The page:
Introduction: Prayeracord Bracelet
If you have some paracord and a few hours on your hand and you are bored, then make this out of paracord! It seems like I should be launching into a sales pitch right about now...
I developed this after the cross I had previously put up. What is unique about this as you can see in the picture the cross lies flat against the wrist. When tying the cross under enough tension the edges like to pull in on itself. So why is this a good thing? All of the bracelet and cross stay right up against the wrist so it doesn't get in the way of daily activity.
Hope you enjoy! I know some people have been looking for a prayer bracelet that doesn't have a cross or crucifix hanging from the bracelet. Here is the result to solve that issue.
Step 1: Materials
550 Paracord 9-10 ft
Lighter (for all you OCD people out there, please just pretend it's in the picture)
Step 2: Cross Knot
This is how everyone teaches it -the boring way.
Step 3: Cross Knot My Way
Find the middle of the cord and start with the index finger and wrap around hand the way the first picture depicts. Loop the one working end that should be running toward you underneath the cord and between the ring and middle finger. Loop it up through the loop around the index finger then down through the loop around the ring finger.
Check out Cross-Knot Cross for more detailed steps on how to do this.
Step 4: Starting the Cross
As the first knot is adjusted leave a loop about a half inch in diameter. Continue making these knots in a bar until three cross knots have been tied.
Step 5: Cross Cont.
Start with the paracord (left of the knots) over the index with the knots on the outside of the hand. Loop the paracord around the fingers as done before and you should find the knotted end of the paracord crossed towards the palm (pic1). Take the knots and use them as the leading end to work under the paracord between the ring and middle finger. Thread the knotted end through the bottom of the loop around the index and back through the top of the loop around the ring.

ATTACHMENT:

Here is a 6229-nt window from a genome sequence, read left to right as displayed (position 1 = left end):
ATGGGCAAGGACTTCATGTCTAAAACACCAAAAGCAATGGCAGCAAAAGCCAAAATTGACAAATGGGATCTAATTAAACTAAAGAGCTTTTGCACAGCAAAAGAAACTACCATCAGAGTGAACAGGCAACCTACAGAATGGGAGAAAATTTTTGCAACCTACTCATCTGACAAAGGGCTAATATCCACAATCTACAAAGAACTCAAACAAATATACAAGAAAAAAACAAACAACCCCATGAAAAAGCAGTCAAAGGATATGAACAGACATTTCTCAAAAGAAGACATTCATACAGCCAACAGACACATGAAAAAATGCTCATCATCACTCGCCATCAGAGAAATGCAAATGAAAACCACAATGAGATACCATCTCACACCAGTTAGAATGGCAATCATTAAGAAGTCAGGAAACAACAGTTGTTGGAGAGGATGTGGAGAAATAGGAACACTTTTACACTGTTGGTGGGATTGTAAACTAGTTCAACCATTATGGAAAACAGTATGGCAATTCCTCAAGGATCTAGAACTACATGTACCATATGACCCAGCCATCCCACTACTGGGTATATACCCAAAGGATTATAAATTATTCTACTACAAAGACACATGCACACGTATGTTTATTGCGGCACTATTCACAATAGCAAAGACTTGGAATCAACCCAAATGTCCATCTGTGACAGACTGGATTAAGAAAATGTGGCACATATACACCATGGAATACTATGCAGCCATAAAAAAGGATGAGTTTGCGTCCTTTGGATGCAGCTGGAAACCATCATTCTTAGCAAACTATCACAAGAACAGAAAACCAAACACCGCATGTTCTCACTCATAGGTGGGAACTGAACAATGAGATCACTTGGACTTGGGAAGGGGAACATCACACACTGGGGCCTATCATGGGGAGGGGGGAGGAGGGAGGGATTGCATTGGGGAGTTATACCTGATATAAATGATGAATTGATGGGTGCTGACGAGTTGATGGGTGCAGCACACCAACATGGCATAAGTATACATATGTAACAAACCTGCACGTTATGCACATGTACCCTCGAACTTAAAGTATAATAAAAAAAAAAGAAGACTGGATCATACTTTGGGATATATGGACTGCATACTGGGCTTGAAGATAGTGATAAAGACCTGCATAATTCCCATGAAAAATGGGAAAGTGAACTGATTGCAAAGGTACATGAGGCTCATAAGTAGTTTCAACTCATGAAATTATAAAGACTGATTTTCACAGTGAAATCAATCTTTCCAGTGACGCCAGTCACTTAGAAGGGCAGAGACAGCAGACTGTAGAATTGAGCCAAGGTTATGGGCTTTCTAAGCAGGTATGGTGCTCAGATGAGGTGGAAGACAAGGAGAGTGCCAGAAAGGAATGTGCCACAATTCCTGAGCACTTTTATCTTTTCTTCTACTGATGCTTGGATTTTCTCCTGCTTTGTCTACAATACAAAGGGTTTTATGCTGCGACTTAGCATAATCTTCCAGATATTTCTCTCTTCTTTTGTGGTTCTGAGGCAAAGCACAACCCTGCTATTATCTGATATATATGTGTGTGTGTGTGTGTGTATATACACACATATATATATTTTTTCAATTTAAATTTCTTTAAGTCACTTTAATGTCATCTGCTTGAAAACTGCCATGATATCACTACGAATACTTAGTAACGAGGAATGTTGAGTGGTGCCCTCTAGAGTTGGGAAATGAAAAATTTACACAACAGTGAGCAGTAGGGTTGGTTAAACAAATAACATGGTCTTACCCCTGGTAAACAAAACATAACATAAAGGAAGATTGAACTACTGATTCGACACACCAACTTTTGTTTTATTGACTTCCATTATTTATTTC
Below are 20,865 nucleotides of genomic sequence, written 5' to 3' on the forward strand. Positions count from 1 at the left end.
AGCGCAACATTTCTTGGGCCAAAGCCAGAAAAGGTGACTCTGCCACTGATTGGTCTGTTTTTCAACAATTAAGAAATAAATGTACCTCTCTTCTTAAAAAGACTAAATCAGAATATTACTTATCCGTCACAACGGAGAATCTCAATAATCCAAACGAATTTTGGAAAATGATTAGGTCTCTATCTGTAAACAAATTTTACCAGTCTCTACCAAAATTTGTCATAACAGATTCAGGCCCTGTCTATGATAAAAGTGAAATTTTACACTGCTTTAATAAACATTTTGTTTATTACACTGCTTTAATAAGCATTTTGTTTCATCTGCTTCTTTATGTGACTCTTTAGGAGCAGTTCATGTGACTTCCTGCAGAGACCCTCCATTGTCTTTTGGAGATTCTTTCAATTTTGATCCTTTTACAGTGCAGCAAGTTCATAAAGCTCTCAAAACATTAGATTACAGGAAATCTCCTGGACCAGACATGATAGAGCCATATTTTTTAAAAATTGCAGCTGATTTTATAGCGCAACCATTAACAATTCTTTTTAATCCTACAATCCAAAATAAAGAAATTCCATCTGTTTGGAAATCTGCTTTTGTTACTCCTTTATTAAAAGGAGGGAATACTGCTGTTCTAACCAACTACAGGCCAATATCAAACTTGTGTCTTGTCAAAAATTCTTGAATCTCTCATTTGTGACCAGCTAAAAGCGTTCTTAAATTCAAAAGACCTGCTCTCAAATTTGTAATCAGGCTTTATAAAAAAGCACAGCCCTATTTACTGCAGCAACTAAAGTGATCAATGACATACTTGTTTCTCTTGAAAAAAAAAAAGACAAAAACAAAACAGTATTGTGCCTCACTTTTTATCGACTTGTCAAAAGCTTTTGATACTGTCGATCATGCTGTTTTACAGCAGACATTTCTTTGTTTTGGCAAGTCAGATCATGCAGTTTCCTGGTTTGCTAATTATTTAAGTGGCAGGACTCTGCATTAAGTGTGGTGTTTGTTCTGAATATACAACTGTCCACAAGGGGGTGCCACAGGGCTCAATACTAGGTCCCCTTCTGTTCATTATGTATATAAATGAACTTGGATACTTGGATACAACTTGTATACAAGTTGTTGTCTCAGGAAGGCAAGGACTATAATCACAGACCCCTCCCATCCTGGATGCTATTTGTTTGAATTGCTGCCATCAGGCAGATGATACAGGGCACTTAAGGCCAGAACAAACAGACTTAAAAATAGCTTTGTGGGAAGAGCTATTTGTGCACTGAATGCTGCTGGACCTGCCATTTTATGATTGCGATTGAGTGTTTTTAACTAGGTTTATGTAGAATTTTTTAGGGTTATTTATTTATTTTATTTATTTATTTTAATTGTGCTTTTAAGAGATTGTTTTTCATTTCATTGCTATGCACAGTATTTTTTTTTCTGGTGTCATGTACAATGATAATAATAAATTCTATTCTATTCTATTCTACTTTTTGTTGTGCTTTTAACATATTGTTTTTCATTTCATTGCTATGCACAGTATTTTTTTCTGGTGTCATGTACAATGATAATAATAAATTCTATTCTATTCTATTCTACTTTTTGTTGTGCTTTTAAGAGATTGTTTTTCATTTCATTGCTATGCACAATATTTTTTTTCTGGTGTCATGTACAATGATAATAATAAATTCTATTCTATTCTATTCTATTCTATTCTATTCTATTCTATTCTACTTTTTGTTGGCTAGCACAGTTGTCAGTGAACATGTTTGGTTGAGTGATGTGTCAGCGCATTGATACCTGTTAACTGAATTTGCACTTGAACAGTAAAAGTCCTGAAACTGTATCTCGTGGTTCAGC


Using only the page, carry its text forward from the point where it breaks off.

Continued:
Tighten and work out the slack out but make sure to leave a small loop.
Step 6: Cross Finished
Start with the paracord (the working end coming off the right side of the knots) over the index fingers with the knots in the palm then loop through the fingers so that the knotted end is out the back (pic1). Finish the knot as it has been done before.
Take both paracord strands and finish the final cross knot by starting it as picture three depicts.
Step 7: Hail Mary or Prayer Knots
Use the pictures for the best reference on how to tie knot #778 in The Ashley Book of Knots (it looks like a helix so I like to refer to it as the Helix knot).
Tie ten of these knots (I alternated making this knot forwards and backwards). Make sure to space them out evenly when tying this knot.
Getting a specific length is rather difficult, therefore it may be necessary to work back through the knots to evenly space them out (or it could be left as is as evenly spaced out with no desired length and the knots could be a ladder for how tight or how loose it fits around the wrist).
Cut and singe the ends once satisfied.
Step 8: Finished!
I made a couple variations:
-the purple has two Helix stopper knots with ten paracord beads in between,
-the safety green has two Diamond Knots (or commonly known as lanyard knots among the paracord community) with ten gutted paracord beads between
What I noticed: The purple prayer bracelet would be great for a guy except for the color. The green requires the least amount of paracord but the most time. The purple takes about the same time as the green. The white uses the most cordage.
Get creative with the knots! You can use any two strand stopper knot!
Let me know what you think, and Thank You for reading!